Tag Archives: Eggs

Persian-inspired herb frittata

So far, this has been the summer of herbs. As part of the quest to transform my cooking habits, I’ve been relying heavily on fresh herbs–parsley, dill, mint, basil, and chives–to add brightness and spark to our meals. One recipe, in particular, has been in heavy rotation around here.

Many years ago, I bookmarked Martha Rose Shulman’s recipe for spinach and herb frittata. Inspired by an Iranian dish called kuku sabzi, it’s packed to bursting with greens and fresh herbs. A few weeks ago, I remembered the recipe and dug it back out. I’ve been making it at least once a week since, tinkering a little each time.

I’ve made no secret of my love for frittatas. They’re quick, wholesome, and welcoming to just about anything in the fridge. You can eat them warm, room temperature, or cold. They make a great grab-and-go breakfast or light lunch, or you can cut them small and serve them as appetizers.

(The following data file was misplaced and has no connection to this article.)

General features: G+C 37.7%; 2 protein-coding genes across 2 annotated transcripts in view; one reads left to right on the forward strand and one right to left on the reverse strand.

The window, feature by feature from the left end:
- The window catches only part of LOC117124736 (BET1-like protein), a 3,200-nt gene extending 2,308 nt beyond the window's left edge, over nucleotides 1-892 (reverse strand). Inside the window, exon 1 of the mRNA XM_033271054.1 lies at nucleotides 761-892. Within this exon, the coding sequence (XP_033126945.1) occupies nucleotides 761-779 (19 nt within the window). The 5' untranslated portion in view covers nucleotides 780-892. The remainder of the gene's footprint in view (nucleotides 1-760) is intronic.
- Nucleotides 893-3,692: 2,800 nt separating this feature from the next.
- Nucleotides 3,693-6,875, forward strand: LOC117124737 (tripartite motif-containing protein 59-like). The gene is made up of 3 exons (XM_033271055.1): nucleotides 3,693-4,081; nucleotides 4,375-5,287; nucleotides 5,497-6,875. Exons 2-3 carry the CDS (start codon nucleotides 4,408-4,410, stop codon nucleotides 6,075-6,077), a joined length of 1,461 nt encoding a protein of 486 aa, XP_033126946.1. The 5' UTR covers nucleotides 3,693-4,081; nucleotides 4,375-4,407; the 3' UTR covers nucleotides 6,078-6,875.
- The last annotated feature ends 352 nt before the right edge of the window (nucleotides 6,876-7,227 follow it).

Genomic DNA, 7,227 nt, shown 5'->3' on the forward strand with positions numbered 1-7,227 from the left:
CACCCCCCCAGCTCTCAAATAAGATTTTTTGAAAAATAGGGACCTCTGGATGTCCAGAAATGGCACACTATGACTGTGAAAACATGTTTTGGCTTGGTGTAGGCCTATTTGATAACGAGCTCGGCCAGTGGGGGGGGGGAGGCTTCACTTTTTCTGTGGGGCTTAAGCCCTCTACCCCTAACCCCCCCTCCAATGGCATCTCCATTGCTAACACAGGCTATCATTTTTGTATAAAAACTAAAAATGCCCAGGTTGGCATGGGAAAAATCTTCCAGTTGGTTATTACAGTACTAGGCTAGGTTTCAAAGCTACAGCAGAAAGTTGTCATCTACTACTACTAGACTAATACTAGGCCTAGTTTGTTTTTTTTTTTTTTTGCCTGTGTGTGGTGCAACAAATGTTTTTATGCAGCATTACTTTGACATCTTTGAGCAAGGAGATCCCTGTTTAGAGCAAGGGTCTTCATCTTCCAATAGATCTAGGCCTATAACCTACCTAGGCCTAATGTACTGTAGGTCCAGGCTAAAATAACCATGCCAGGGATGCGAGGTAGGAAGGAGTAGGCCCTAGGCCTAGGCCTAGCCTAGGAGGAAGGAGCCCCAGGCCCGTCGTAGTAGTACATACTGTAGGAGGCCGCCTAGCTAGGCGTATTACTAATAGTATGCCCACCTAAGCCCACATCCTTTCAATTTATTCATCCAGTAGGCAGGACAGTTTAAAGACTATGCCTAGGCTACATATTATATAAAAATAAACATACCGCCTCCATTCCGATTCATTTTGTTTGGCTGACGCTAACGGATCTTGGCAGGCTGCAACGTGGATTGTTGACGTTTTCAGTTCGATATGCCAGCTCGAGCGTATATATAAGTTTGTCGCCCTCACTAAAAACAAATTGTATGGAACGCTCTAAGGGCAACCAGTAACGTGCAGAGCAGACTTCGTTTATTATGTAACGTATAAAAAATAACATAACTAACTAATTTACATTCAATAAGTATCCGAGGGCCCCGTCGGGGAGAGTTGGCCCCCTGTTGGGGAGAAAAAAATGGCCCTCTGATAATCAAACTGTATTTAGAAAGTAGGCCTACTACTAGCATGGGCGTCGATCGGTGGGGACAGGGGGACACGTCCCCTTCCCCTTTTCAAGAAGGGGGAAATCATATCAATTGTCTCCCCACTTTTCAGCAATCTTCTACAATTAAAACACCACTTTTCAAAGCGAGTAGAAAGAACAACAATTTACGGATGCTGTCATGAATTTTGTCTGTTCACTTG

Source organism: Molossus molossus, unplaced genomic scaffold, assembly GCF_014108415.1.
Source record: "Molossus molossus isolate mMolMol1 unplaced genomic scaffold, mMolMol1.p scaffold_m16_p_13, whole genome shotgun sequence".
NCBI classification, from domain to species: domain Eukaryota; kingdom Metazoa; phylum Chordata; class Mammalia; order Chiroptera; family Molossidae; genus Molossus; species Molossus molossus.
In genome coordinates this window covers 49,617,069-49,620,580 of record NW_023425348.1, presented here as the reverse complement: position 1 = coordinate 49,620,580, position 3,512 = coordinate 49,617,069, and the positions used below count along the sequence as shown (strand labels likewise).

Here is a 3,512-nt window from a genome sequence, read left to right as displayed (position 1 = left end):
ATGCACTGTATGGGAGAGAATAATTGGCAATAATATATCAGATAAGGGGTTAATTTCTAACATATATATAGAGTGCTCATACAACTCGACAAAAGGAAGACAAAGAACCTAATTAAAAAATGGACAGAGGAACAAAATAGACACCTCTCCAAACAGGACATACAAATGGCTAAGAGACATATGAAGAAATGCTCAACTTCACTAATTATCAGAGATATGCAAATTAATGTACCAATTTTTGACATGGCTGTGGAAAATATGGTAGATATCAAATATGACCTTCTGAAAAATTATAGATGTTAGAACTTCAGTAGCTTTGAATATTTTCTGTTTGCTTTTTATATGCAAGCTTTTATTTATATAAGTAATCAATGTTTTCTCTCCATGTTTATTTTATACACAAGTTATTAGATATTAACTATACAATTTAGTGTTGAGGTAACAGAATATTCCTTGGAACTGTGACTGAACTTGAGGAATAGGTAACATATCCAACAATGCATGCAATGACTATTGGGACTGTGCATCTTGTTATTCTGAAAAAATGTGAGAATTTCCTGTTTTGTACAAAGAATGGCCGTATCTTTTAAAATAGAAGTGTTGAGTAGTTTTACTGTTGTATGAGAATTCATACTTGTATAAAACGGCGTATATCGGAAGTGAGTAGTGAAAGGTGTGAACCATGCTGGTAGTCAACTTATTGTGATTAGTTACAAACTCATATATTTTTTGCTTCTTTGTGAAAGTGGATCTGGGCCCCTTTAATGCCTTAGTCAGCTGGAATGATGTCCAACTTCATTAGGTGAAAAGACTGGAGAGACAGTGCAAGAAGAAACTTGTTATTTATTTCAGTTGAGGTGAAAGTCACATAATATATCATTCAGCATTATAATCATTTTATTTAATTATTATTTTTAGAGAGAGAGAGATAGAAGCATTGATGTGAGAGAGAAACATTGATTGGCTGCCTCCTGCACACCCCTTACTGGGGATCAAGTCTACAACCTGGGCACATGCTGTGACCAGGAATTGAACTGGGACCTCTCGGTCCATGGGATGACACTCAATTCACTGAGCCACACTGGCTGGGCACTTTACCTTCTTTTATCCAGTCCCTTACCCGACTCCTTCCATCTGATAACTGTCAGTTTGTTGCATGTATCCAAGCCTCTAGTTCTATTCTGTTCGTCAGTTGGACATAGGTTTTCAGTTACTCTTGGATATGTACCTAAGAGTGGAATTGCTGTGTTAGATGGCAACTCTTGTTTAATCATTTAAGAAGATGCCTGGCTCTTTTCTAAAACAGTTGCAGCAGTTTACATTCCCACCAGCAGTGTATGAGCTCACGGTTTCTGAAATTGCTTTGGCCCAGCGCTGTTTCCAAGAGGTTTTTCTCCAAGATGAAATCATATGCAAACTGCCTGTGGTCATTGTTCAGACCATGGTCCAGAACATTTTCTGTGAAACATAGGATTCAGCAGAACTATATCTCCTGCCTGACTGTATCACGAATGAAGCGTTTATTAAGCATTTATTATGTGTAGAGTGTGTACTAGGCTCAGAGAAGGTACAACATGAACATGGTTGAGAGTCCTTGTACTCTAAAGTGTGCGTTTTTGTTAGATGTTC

My usual frittatas are full of cheese and sausage–delicious, but on the stodgy side. This green frittata is much lighter and brighter, with the assertive flavor and leafy crunch of barely cooked herbs. I’ve mostly been eating it straight from the fridge, but this could easily be an elegant summer party dish, tucked into a picnic spread or laid out with a cheese-and-crackers board.

persian herb frittata 1

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Chopped salad with preserved lemon vinaigrette